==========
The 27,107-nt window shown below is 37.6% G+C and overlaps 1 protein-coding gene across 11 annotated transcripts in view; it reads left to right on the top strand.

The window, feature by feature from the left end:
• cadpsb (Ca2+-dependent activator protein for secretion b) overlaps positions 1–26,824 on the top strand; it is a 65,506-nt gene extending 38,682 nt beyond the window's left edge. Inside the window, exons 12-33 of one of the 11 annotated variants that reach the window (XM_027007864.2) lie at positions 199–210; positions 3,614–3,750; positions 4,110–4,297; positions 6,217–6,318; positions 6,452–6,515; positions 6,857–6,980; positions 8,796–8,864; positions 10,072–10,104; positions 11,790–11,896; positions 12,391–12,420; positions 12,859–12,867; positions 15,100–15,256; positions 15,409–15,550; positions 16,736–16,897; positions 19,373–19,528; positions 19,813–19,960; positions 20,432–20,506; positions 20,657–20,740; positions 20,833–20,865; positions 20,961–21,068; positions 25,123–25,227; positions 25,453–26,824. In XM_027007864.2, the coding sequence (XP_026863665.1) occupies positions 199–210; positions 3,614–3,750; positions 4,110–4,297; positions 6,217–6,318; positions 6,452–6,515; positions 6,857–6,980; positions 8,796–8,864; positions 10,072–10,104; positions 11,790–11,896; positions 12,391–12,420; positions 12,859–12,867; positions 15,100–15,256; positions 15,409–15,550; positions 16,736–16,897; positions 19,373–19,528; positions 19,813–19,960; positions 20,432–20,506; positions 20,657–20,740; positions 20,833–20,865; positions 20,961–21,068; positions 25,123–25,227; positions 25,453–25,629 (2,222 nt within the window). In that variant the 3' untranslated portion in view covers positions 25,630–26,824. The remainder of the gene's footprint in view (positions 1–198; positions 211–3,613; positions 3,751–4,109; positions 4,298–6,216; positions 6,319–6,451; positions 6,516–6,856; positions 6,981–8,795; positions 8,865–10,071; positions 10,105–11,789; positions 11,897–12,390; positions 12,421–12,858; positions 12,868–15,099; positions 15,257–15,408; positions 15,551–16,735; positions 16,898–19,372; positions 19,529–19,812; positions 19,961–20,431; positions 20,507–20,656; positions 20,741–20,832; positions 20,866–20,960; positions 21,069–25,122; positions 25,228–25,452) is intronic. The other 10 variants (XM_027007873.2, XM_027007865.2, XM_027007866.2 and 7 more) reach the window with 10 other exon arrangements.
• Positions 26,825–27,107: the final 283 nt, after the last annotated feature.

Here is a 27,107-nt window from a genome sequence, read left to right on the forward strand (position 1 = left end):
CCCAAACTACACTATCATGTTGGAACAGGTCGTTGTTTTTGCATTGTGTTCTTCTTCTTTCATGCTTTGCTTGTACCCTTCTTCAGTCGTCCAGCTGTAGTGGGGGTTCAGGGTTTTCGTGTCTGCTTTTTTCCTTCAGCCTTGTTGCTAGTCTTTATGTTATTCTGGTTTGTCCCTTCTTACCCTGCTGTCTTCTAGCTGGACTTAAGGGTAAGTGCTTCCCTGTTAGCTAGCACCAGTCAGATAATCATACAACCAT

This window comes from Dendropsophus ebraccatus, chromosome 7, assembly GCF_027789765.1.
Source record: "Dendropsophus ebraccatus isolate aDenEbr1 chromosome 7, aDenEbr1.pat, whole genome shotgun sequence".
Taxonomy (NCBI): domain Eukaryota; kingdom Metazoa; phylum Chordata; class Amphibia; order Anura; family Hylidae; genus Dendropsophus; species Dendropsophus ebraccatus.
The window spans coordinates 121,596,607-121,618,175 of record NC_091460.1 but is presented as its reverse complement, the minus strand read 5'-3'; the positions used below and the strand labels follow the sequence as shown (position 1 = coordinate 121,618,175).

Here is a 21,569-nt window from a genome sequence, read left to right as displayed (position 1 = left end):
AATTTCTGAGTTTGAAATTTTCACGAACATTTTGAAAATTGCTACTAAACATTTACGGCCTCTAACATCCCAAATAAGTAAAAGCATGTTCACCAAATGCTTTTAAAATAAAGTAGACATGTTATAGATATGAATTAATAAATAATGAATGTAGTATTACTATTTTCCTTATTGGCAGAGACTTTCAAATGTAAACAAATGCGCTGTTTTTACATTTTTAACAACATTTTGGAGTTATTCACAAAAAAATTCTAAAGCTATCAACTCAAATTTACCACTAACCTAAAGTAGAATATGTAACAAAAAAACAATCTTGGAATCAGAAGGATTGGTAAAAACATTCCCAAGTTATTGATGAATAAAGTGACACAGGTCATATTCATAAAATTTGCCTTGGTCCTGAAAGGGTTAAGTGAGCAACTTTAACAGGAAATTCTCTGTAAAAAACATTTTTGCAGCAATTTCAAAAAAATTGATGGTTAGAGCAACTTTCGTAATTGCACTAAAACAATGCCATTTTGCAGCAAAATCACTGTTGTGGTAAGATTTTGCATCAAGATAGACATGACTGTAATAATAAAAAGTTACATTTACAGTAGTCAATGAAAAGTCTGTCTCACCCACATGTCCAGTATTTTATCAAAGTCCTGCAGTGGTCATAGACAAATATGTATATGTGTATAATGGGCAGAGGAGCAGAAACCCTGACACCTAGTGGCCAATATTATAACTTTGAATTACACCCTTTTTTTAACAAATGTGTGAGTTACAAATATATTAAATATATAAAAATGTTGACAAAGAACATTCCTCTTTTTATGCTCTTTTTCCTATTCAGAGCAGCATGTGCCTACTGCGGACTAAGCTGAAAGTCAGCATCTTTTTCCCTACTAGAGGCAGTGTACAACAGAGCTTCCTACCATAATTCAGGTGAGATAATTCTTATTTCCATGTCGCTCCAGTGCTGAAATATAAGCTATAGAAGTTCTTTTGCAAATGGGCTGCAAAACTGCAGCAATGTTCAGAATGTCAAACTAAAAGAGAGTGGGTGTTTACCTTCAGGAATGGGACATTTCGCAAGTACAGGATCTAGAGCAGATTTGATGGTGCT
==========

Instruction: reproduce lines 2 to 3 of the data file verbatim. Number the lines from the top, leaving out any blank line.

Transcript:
The window, feature by feature from the left end:
• cadpsb (Ca2+-dependent activator protein for secretion b) overlaps positions 1–26,824 on the top strand; it is a 65,506-nt gene extending 38,682 nt beyond the window's left edge. Inside the window, exons 12-33 of one of the 11 annotated variants that reach the window (XM_027007864.2) lie at positions 199–210; positions 3,614–3,750; positions 4,110–4,297; positions 6,217–6,318; positions 6,452–6,515; positions 6,857–6,980; positions 8,796–8,864; positions 10,072–10,104; positions 11,790–11,896; positions 12,391–12,420; positions 12,859–12,867; positions 15,100–15,256; positions 15,409–15,550; positions 16,736–16,897; positions 19,373–19,528; positions 19,813–19,960; positions 20,432–20,506; positions 20,657–20,740; positions 20,833–20,865; positions 20,961–21,068; positions 25,123–25,227; positions 25,453–26,824. In XM_027007864.2, the coding sequence (XP_026863665.1) occupies positions 199–210; positions 3,614–3,750; positions 4,110–4,297; positions 6,217–6,318; positions 6,452–6,515; positions 6,857–6,980; positions 8,796–8,864; positions 10,072–10,104; positions 11,790–11,896; positions 12,391–12,420; positions 12,859–12,867; positions 15,100–15,256; positions 15,409–15,550; positions 16,736–16,897; positions 19,373–19,528; positions 19,813–19,960; positions 20,432–20,506; positions 20,657–20,740; positions 20,833–20,865; positions 20,961–21,068; positions 25,123–25,227; positions 25,453–25,629 (2,222 nt within the window). In that variant the 3' untranslated portion in view covers positions 25,630–26,824. The remainder of the gene's footprint in view (positions 1–198; positions 211–3,613; positions 3,751–4,109; positions 4,298–6,216; positions 6,319–6,451; positions 6,516–6,856; positions 6,981–8,795; positions 8,865–10,071; positions 10,105–11,789; positions 11,897–12,390; positions 12,421–12,858; positions 12,868–15,099; positions 15,257–15,408; positions 15,551–16,735; positions 16,898–19,372; positions 19,529–19,812; positions 19,961–20,431; positions 20,507–20,656; positions 20,741–20,832; positions 20,866–20,960; positions 21,069–25,122; positions 25,228–25,452) is intronic. The other 10 variants (XM_027007873.2, XM_027007865.2, XM_027007866.2 and 7 more) reach the window with 10 other exon arrangements.